Is there a path towards making Greece a successful self-financing economy within the eurozone? What would be required to put it on that path? These are the big questions about the economic plight of Greece and its ghastly relations with its partners. Neither has much to do with what is going on, which is “ extend and pretend”: the eurozone pretends Greece is not in default; Greece pretends it will reform; and both play for time. What would an honest reckoning look like?
A starting point must be with the latest debt sustainability analysis from the International Monetary Fund. One can sum this up simply: we would like to apologise for the mess we have made.
The fund admits that the programme agreed in 2010 was wildly unrealistic. Moreover, even the debt relief imposed in 2011-12 was insufficient, unless one believed in the plausibility of the “very ambitious targets for growth, the fiscal surplus, and privatisation” proposed by the Greek government, with support of its eurozone partners.
Subsequent events, however, demonstrate that these targets were indeed unachievable. Finally: “In all key policy areas — fiscal, financial sector stability, labour, product and service markets — the authorities’ current policy plans fall short of what would be required to achieve their ambitious fiscal and growth targets.”
This, then, is an effort at realism. It argues, rightly, that Greece will not achieve a sustained primary fiscal surplus (before interest) of 3.5 per cent of gross domestic product. The additional fiscal adjustment of 4.5 per cent of GDP needed for this will not happen. This would be difficult anywhere. In a country possessing a dysfunctional tax system and administration, in the midst of a huge slump, it is out of the question. Instead, the IMF assumes a primary surplus of 1.5 per cent of GDP.
Furthermore, the IMF has lowered its long-term growth trend to 1.25 per cent a year. It also assumes that interest rates on triple-A rated eurozone debt will ultimately rise from today’s levels, leading to an increase in the rates now charged on Greece’s official eurozone debt (a weighted average of 1.2 per cent). Finally, it assumes that Greece will have to pay an initial rate of 6 per cent when it returns to the market. In conclusion, debt is unsustainable, in terms of both the stock and “gross financing needs” — the funds needed to service debt.
In order to make debt sustainable, without a reduction in its face value — which eurozone members want to avoid — there need to be further substantial extensions of maturity and deferrals of payments, as well as the fixing of official interest rates at not more than 1.5 per cent. In effect, eurozone members would have to compensate the European Stability Mechanism, the EU’s bailout fund, for losses caused by fixing the interest rate on Greek loans. This would visibly be a “transfer union”.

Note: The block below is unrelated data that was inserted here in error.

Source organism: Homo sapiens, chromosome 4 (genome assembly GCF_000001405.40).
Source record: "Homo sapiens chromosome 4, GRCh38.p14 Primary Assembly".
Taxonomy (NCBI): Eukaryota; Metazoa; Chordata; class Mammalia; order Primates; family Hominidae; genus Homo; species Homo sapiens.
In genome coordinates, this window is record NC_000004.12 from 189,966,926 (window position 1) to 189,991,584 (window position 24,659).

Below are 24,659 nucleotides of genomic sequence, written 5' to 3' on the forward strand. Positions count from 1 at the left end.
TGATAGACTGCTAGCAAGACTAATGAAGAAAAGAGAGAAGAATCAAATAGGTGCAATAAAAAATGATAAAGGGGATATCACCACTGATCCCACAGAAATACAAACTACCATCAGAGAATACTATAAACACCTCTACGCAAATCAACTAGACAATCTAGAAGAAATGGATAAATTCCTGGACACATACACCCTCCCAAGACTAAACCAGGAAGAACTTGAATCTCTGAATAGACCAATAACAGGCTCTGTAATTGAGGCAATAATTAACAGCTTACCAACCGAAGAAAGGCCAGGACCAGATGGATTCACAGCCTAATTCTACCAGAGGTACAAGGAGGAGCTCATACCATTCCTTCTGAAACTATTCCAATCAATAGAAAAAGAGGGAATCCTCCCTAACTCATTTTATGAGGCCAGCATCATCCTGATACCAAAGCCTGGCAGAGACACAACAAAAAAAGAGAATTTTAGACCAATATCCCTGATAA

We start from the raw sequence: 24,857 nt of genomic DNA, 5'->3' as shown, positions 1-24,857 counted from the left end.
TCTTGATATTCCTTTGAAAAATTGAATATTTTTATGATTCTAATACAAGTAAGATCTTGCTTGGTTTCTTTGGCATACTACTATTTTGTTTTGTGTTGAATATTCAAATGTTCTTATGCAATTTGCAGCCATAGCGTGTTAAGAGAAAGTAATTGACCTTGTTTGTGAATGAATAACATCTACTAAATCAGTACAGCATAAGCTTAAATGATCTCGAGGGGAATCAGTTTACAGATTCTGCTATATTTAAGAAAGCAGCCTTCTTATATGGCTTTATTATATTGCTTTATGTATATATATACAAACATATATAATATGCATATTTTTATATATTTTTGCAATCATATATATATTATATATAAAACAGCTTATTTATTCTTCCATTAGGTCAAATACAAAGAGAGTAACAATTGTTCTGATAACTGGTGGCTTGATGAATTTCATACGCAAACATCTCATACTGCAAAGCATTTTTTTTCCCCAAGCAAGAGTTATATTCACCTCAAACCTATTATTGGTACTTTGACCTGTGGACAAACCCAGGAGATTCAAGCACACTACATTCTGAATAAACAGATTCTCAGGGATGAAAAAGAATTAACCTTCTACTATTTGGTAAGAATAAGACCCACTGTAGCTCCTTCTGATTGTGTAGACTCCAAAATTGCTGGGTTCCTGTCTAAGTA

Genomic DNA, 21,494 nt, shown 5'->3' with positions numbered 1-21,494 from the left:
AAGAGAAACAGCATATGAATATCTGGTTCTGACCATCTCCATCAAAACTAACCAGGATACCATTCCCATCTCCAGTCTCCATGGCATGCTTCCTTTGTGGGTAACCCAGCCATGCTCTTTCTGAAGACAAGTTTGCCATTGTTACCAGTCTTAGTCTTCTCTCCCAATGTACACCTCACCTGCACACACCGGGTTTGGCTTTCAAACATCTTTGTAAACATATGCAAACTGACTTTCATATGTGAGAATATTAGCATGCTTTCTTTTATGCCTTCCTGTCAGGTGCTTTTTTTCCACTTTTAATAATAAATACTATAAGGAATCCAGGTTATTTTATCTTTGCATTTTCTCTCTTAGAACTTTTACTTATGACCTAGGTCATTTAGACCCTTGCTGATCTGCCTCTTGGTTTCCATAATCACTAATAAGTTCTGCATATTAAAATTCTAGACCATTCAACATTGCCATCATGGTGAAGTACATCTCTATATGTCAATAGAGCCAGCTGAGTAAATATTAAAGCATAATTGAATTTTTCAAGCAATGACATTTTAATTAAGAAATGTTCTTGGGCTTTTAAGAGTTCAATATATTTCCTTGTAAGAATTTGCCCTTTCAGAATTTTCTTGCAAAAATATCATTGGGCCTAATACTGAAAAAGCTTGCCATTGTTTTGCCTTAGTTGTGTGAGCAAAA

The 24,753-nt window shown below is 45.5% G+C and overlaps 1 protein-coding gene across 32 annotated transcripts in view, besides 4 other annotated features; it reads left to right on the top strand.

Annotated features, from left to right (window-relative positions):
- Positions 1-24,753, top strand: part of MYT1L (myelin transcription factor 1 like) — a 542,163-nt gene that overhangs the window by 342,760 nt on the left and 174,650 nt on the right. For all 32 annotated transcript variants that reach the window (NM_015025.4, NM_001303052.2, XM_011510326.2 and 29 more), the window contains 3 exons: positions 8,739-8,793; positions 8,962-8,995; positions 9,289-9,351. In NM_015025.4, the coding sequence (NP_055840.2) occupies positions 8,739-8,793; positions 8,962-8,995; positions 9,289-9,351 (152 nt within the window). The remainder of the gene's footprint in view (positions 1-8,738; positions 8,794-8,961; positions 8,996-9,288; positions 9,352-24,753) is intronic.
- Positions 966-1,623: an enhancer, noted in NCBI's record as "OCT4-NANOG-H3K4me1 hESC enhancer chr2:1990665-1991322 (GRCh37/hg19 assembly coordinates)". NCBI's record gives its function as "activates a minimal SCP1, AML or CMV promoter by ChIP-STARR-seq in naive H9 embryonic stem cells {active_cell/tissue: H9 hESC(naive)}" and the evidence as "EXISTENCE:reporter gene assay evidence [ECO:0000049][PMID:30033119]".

This reckoning is brutally pessimistic, instead of fancifully optimistic. But is it too pessimistic and does it require action now? The argument that it is too pessimistic is that, with modest improvements and renewed support from the European Central Bank, the Greek economy and so debt position might end up far better than envisaged. If so, the terms on which Athens could borrow from the private sector might be far better. The argument that the eurozone can wait is that, so favourable are debt service payments on official debt, action is not now needed. The best policy is to wait, as Wolfgang Schäuble, German finance minister, wishes.
So what, in the light of all these uncertainties, is to be done? There are three realistic options for the eurozone.
The first is to continue, as now, probably for decades, doling out just enough money to keep the Greek show on the road, while insisting on targets that could deliver sustainability, but will not be met. Meanwhile, the Greek government will go on complaining, like a permanent adolescent, over the stinginess of those acting as its guardians.
A second option would be to break out of this pattern of behaviour by admitting that envisaged primary surpluses are unrealistic. In addition, permanent reductions in the present value of debt must be traded against measured reforms and only after their achievement. The reforms would cover the state of administration, the tax system and the functioning of the market. Even fairly modest reforms might transform today’s situation for the better. At the same time, we must recognise that Greece is as much a development challenge as one of macroeconomic adjustment. Institutions do change slowly.
A third option, rejected so far by the Greek people and the eurozone, is to accept that it just cannot thrive within the eurozone. The most disturbing aspect of the Greek macroeconomic situation is its external position, not the fiscal one, on which the IMF focuses. Yet, despite its huge depression, Greek trade is still not in surplus. Worse, export volumes are more or less flat; all the adjustment has come via compression of imports. If domestic demand were to recover, the external deficit would surely start to rise substantially, once again. Who would finance that? If nobody would do so, the financing of the external deficit would prove the binding constraint. Greece would then be stuck in a permanent slump. There exist only two plausible ways out of that: permanent transfers or a huge real depreciation. The latter simply cannot occur quickly enough inside the eurozone. The option of Grexit would re-emerge, however hard it may be to make it work.
Meanwhile, the IMF has to decide on its own position. It has now thrown down the gauntlet to the eurozone. Germany wants the IMF in, but not the IMF’s demands on debt. So Berlin must choose. If the IMF does not get the concessions it seeks, it is honour bound to withdraw from the Greek mess. It should do so. It might be unable to save Greece. But it can at least save itself.
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